A small excerpt from the book Show me the Way: Daily Lenten Readings by Henri J.M. Nouwen that really spoke to me. Emphasis added. I hope you enjoy.
“The converted person does not say that nothing matters any more, but that everything that IS happens in God and that God is the dwelling place where we come to know the true order of things. Instead of saying: ‘Nothing matters any more, since I know that God exists,’ the converted person says: ‘All is now clothed in divine light and therefore nothing can be unimportant.’ Converted persons see, hear, and understand with a divine eye, a divine ear, a divine heart. Converted persons know themselves and all the world in God. Converted persons are where God is, and from that place everything matters: giving water, clothing the naked, working for a new world order, saying a prayer, smiling at a child, reading a book, and sleeping in peace.
All has become different while all remains the same.”
As I mentioned in an earlier blog, I’ve been reading “The Jesuit Guide to (Almost) Everything.” Yes, I’ve been reading it for awhile. It’s not that I am a slow reader, it’s just that when I find a few minutes here and there to sit down and read, it’s just that – a FEW minutes. Anyways, I am, finally, nearing the end of the book (I plan to finish it before Lent is over!).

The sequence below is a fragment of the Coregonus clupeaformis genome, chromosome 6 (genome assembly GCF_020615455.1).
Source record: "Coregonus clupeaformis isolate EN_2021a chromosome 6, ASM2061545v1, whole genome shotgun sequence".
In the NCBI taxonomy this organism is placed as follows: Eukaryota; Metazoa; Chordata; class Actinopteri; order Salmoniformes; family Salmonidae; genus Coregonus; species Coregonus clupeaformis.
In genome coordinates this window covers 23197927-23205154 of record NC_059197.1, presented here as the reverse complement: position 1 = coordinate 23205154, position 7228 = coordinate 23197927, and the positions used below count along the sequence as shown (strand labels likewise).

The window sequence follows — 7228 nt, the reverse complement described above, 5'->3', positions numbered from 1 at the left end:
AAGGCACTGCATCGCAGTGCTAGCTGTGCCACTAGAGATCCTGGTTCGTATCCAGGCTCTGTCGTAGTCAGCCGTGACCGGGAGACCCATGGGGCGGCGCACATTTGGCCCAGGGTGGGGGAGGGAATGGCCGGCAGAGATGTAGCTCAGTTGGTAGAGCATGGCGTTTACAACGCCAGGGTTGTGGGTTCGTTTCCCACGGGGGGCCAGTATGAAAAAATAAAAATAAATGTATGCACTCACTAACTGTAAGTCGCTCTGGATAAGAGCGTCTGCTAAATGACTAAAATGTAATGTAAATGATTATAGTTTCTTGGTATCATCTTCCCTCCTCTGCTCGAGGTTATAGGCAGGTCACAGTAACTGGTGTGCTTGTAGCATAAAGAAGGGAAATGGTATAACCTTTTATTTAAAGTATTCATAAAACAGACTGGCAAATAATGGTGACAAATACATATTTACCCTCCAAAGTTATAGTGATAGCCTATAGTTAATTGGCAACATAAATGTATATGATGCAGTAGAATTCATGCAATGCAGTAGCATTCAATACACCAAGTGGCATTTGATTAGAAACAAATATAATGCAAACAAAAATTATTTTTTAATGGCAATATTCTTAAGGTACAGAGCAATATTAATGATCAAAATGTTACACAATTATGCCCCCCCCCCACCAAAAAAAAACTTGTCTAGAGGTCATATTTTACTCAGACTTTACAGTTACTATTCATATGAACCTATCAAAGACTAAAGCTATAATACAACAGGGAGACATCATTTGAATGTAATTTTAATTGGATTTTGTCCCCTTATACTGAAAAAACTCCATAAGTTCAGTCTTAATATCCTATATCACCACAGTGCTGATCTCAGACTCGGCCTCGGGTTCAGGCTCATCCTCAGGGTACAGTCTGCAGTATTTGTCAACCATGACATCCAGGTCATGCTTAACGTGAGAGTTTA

Yesterday, as I was reading about working, resting, service, etc., I came across an interesting passage from St. Ignatius. He was speaking to a group of young Jesuits who were so exuberant about their new found desire to serve the Church that they were trying to “out-do” each other with ridiculous religious practices. Ignatius had this to say:
“Let your service be a reasonable service. First…God is not really served in the long run, as the horse worn out in the first days does not as a rule finish the journey…Second, gains that are made with this excessive eagerness are not usually kept…Third, there is the danger of being careless about overloading the vessel. There is danger, of course, in sailing it empty, as it can then be tossed about…But, there is also danger of so overloading it as to cause it to sink.”